TIFF 2012 Feature: WHO CAN KILL A CHILD? Continues to Horrify
[With Come Out and Play, the remake of Who Can Kill a Child?, set to debut at TIFF tonight, we decided to take another look at the original film.]
I read a quote from Adam Balz over at NotComing.com that even the most avid cinephile will never see 0.1% of all films released commercially. Considering the number of films released annually from all parts of the world, I'd venture to guess that take your favorite genre of film, and you are unlikely to see 5% of those.
Now, given how many less-than-worthwhile films are out there, it is one of the great pleasures to stumble upon a classic you may never even knew existed. It is not a new film, or even newly on DVD, but after watching something this compelling, after first getting over the surprise of unawareness, you will probably agree with its quality.
Spanish filmmaker Narciso Ibáñez Serrador's Who Can Kill A Child? (1976) has a certain grace not often encountered in horror films. Some of Dario Argento's films have it, Robin Hardy's 1973 classic The Wicker Man definitely has it, Hitchcock nailed it with The Birds, as did Spielberg in both Duel and Jaws. It is something primal that gnaws away at the irrational part of your brain and hits a sort of G-Spot (H-Spot?).
The film starts off a tad on the exploitive side. The opening minutes may make or break viewing the film, and an argument could perhaps be made (I'm not, however) that it is unnecessary and explains why this film has never really made it to North America. A version of the film was released with this entire sequence excised, amongst other things, called "Island of the Damned," clumsily referencing John Wyndham.
Documentary footage over the lengthy opening credits unflinchingly shows horrors visited upon innocent children during WWII, Vietnam, and widespread famine in Asia and Africa. Narciso Ibáñez Serrador may be dropping a karmic hint as to what will follow plot-wise, or perhaps he is going for generating horror, sympathy and outrage prior to more conventional opening imagery as the story starts.
Tourists frolic on the beach, and a body washes up on the shore. While folks look on (in that special way people do when there is a car accident on the side of the road), an ambulance picks up the corpse and carries it away. Instead of following this unexplained event, the camera follows the ambulance until it passes a tourist bus heading back into town. It is a bit long-winded, but the film decides to follow an upper middle class white couple on their vacation to the south of Spain.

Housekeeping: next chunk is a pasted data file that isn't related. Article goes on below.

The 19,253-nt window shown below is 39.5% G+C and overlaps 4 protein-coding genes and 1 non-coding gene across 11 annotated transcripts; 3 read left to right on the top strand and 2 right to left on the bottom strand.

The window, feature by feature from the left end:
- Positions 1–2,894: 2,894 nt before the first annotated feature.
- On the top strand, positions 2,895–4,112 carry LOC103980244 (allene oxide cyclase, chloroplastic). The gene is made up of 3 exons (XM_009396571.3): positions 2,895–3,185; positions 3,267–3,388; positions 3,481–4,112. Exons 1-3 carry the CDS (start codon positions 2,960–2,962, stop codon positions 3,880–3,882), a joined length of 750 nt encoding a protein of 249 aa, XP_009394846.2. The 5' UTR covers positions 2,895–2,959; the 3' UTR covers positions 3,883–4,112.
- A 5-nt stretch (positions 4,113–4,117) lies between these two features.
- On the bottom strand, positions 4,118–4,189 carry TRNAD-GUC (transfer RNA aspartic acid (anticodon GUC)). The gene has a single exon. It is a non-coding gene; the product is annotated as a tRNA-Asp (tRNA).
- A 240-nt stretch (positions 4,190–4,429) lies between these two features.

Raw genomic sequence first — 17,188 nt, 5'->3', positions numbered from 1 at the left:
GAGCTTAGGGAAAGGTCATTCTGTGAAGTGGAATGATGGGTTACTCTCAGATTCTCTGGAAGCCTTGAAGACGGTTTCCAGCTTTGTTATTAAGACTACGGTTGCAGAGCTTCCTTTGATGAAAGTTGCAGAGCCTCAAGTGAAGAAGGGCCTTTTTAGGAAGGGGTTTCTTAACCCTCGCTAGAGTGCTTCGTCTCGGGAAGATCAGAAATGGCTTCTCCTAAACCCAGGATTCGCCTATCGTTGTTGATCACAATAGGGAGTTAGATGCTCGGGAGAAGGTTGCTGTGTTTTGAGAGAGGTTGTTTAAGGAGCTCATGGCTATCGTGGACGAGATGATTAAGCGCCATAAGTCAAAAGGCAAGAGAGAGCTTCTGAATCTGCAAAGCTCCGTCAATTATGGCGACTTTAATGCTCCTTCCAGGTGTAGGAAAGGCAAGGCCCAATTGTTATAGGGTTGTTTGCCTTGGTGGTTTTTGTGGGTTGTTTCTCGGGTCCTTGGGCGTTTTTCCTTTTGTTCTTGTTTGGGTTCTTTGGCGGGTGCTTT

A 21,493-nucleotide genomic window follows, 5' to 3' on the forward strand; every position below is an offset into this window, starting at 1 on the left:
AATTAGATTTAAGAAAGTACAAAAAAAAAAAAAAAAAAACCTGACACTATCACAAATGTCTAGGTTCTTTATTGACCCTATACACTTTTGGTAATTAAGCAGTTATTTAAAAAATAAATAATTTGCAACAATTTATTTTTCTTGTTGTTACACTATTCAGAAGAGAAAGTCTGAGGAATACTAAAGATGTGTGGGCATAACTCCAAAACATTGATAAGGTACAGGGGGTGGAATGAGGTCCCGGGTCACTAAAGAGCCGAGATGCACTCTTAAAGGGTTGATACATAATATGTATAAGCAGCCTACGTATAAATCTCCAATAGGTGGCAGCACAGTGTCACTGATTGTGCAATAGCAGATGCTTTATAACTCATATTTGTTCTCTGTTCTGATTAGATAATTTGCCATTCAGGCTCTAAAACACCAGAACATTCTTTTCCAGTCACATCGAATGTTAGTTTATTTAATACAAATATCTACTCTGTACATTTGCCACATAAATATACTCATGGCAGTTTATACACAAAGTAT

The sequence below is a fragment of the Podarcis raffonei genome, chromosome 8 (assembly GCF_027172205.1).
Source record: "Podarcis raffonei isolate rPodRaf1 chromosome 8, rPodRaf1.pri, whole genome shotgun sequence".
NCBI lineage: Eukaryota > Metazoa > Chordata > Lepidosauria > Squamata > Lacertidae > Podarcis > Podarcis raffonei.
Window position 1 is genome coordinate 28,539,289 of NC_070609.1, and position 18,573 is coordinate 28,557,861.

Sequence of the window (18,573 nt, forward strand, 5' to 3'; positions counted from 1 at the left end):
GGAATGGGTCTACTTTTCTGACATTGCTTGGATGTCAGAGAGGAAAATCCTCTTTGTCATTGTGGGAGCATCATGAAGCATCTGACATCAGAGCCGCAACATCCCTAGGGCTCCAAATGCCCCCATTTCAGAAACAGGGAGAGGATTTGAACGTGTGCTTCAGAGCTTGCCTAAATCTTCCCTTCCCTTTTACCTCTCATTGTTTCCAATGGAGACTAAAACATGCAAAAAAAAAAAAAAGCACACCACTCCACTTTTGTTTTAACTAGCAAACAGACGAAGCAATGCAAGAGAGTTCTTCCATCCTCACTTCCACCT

Tom and Evelyn -- apparently from Britain, but they speak in Spanish even in private, an artifact of Spanish and Italian post-dubbing in the filmmaking -- want to get some time away from their kids, while Evelyn is in the middle of her third pregnancy. Finding the Spanish port too crowded during a summer festival (fireworks and piñatas everywhere), they rent a boat and head for a tiny island Tom knows where things are peaceful and quiet. When they arrive at this island, a few children help them tie up their boat, but gaze at them more than a little odd-like.
Arriving at the town square, the sun is sweltering and the tall white-washed adobe buildings are completely empty. Forbiddingly empty. It is here that the film kicks into high gear by actually doing nothing. Tom and Evelyn are left to wander the emptiness, first trying to make the best of things, feebly convincing themselves that the residents must be on the other side of the island at a festival or something. Evelyn, while taking a load-off in the deserted cantina, has another strange encounter with a young girl. Soon afterwards she and Tom witness an event which is both casually off-kilter and horrific that it borders on sublime.
While I'm being a bit coy on plot details, the titular question offers more than a little clue. The effectiveness of Who Can Kill A Child? is in the slowly building tension on the island, which lets the sun and the architecture breathe along with the characters. The concept of daylight horror seems strange, as it is commonly accepted that chilling things go bump in the night. Much scarier, I think, are when things are horribly askew in broad daylight.
Surprisingly, few directors attempt this type of horror. There was mention of The Wicker Man and Duel above, and Peter Weir's one-two punch of Picnic at Hanging Rock and The Last Wave also comes immediately to mind. This film clearly belongs in that master class and more is the pity that it is so damn obscure. There is a scene in the film where a man encountered by the confused couple is simply convinced to walk to and accept his own annihilation, which he clearly knows will be of the worst sort. It is horrific in a way that by the film's logic is weirdly plausible. Another scene involving Evelyn and her pregnancy is amongst the best of that kind of discomfort realized on screen in the history of cinema.
Furthermore, I can only guess that a key moment (it is on the poster, no less) from Kátia Lund & Fernando Meirelles' City of God was cribbed directly from Who Can Kill a Child?, just as Narciso Ibáñez Serrador borrows effortlessly from Romero and Hitchcock. Why this film is not woven properly into the tapestry of great horror films is tragic, but it can be found quite easily courtesy of Dark Sky Films and their 2007 Region 1 DVD release (and before that, ALFA Digital's not quite as polished 2004 release). The remake, Come Out and Play, is set in Mexico and directed by a mysterious single-named Makinov, and about to debut (as of this writing) at the 2012 Toronto International Film Festival.
After all, if you are only going to see 5% of even just the horror films made worldwide, the original Who Can Kill A Child? should be one of them.